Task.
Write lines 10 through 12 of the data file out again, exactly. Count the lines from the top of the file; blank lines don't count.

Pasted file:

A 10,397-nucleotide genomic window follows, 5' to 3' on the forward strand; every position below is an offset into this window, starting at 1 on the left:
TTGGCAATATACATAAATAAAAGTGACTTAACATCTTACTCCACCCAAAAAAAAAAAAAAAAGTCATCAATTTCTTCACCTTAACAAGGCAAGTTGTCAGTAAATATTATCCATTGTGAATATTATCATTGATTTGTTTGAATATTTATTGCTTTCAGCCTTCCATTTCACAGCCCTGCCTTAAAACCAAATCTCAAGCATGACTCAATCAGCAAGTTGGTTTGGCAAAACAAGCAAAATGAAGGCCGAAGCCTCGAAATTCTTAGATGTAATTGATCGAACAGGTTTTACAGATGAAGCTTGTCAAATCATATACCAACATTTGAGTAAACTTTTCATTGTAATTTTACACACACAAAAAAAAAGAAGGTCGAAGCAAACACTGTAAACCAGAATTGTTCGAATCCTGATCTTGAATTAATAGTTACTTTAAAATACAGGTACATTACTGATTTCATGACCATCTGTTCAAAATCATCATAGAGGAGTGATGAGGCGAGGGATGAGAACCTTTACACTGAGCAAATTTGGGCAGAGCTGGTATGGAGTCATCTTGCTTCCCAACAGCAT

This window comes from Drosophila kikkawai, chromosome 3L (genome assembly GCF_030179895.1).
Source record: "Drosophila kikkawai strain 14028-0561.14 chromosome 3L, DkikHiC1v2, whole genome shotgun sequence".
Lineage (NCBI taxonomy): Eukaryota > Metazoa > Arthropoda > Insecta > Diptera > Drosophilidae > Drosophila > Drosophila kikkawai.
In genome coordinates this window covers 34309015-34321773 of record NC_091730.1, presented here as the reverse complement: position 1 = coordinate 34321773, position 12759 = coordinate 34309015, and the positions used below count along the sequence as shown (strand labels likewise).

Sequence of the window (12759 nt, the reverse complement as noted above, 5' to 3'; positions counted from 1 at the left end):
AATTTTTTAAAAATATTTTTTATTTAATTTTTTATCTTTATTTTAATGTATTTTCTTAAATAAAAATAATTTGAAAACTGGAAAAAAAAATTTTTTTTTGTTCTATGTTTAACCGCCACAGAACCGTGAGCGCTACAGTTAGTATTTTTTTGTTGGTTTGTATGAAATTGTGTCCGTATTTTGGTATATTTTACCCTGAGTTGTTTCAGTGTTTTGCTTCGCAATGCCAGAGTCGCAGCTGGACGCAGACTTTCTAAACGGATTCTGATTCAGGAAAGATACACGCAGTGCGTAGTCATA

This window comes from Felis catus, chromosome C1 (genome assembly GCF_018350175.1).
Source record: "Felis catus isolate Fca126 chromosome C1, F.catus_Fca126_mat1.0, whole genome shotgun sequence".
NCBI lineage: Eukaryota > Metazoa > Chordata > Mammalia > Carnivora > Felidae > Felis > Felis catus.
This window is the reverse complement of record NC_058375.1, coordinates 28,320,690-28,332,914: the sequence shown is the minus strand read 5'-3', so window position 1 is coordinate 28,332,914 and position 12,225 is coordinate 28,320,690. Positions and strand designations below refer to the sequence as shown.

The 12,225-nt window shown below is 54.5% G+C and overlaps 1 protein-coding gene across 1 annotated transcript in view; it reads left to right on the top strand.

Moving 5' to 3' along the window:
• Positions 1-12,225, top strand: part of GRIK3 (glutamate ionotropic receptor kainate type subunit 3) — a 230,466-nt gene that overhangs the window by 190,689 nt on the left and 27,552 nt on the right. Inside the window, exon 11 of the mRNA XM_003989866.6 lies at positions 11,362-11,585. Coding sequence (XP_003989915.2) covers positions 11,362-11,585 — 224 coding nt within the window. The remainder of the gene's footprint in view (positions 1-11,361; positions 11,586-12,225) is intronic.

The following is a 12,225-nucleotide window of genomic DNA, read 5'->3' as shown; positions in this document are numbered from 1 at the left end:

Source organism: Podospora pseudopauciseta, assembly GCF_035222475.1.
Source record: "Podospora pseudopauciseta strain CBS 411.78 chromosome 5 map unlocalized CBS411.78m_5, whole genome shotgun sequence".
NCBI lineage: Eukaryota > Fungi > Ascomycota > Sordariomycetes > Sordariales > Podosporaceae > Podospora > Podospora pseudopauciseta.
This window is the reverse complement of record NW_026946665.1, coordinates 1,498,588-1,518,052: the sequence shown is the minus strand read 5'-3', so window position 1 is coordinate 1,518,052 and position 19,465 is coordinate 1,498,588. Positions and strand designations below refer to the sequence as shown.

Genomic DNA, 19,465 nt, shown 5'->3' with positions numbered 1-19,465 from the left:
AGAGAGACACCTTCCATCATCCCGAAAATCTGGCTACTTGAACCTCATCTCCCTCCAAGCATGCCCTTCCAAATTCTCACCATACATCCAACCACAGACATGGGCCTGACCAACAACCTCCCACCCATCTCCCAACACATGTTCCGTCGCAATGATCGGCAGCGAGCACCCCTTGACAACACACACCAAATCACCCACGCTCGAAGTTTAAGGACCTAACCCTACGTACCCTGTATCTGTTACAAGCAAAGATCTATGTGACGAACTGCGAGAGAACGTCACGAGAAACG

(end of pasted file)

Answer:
Source record: "Felis catus isolate Fca126 chromosome C1, F.catus_Fca126_mat1.0, whole genome shotgun sequence".
NCBI lineage: Eukaryota > Metazoa > Chordata > Mammalia > Carnivora > Felidae > Felis > Felis catus.
This window is the reverse complement of record NC_058375.1, coordinates 28,320,690-28,332,914: the sequence shown is the minus strand read 5'-3', so window position 1 is coordinate 28,332,914 and position 12,225 is coordinate 28,320,690. Positions and strand designations below refer to the sequence as shown.